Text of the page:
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Latest Decisions

The list below contains our recently published decisions, with the latest at the top. 


Moore and MediaWorks TV Ltd - 2017-059 (21 September 2017)

An item on Newshub reported on the rescue of an American woman who had been held captive as a sex slave by a serial killer for two months in South Carolina. The item featured newly-released footage of the woman’s rescue, and showed her chained to the wall of a shipping container by her throat. The item also featured footage of the woman’s appearance on the American talk show, Dr Phil, during which she discussed her kidnapping. The item was preceded by the following verbal audience advisory: ‘A warning: some viewers may find our next story disturbing’. The Authority did not uphold a complaint that this audience advisory was inadequate given the nature of the footage, which was violent, inappropriate for children and further breached the featured woman’s privacy. The Authority found, taking into account contextual factors such as Newshub’s target audience and audience expectations of news programmes generally, that the audience advisory was adequate for the content shown. A level of maturity was required to understand the full implications of the footage, and therefore the item would not have unduly disturbed child viewers. Finally, the broadcast did not result in a breach of the woman’s privacy, given the information was available in the public domain at the time of broadcast and no private information was therefore disclosed.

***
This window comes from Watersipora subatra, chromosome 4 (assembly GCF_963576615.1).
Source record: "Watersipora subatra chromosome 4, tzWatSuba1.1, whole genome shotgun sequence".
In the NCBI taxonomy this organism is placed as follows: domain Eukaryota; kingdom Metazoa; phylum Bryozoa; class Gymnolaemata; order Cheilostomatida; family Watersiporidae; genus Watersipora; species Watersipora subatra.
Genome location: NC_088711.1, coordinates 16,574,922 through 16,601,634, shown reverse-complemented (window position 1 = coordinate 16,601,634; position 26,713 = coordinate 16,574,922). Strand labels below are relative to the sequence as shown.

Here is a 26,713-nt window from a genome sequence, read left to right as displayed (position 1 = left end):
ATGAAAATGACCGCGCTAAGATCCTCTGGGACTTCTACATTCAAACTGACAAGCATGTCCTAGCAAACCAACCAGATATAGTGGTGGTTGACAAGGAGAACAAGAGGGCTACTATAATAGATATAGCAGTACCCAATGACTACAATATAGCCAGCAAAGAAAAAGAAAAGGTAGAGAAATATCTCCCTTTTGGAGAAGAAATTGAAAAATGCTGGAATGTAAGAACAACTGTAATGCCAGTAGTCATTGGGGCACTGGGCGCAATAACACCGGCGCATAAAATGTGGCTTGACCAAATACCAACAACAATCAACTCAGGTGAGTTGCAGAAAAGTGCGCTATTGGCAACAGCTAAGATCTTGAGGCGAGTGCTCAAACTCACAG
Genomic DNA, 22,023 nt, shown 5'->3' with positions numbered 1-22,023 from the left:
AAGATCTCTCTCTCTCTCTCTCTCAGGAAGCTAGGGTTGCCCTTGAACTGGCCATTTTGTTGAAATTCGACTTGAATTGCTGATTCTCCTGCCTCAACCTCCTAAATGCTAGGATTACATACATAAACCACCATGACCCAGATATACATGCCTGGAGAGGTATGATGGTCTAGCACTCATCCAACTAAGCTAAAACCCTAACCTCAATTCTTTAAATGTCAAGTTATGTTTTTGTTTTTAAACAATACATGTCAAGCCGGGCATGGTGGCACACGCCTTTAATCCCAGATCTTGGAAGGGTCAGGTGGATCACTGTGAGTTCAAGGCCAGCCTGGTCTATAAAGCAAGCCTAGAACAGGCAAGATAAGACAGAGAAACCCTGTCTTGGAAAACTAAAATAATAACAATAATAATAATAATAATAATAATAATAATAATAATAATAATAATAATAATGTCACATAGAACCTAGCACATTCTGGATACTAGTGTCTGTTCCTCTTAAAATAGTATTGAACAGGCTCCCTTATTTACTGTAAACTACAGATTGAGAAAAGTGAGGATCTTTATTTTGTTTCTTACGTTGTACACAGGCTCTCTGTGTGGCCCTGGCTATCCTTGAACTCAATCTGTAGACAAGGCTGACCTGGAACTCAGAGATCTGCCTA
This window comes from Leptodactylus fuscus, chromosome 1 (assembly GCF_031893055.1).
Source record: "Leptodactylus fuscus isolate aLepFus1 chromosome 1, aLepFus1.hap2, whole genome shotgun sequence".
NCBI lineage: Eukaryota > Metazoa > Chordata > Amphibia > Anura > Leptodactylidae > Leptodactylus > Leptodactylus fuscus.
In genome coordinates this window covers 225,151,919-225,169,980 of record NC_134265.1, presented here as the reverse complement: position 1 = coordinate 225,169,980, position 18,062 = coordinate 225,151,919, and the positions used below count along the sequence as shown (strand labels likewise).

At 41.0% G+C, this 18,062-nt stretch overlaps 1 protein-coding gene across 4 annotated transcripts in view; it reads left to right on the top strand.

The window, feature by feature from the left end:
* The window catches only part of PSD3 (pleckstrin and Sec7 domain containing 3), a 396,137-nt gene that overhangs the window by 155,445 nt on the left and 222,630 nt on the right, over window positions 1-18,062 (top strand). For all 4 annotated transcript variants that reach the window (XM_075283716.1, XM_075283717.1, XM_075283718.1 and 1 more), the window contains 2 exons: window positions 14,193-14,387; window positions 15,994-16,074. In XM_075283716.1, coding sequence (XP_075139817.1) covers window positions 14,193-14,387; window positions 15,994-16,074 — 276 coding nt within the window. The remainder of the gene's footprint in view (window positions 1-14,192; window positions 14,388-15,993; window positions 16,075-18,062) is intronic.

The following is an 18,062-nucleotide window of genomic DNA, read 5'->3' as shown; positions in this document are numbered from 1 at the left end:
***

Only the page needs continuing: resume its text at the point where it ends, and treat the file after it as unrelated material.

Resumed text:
Not Upheld: Good Taste and Decency, Children’s Interests, Violence, Privacy

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Rameka and Māori Television Service - 2017-070 (20 September 2017)

A campaign clip for the Ban 1080 Party (an election programme for the purposes of the Election Programmes Code) was broadcast on 10 September 2017 on Māori Television. The clip featured a voiceover discussing the purported use and effects of sodium fluoroacetate (1080 poison) on New Zealand’s flora, fauna and waterways, accompanied by footage of animal carcasses and 1080 baits in water. The Authority did not uphold a complaint that the election programme was misleading and breached the Election Programmes Code and the Free-To-Air Television Code. The Authority found that the election programme did not contain statements of fact that were misleading, inaccurate, or indistinguishable from opinion. The claims made within the context of the broadcast were statements of political advocacy and opinion, made for the purpose of encouraging voters to vote for the Ban 1080 Party. The Authority emphasised the importance and value of political expression, particularly in the lead up to a general election, and in this context it did not consider the high threshold for finding a breach of standards was met.

Not Upheld: Accuracy, Distinguishing Factual Information from Opinion or Advocacy, Good Taste and Decency, Fairness, Balance

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Lupton and Māori Television Service - 2017-071 (20 September 2017)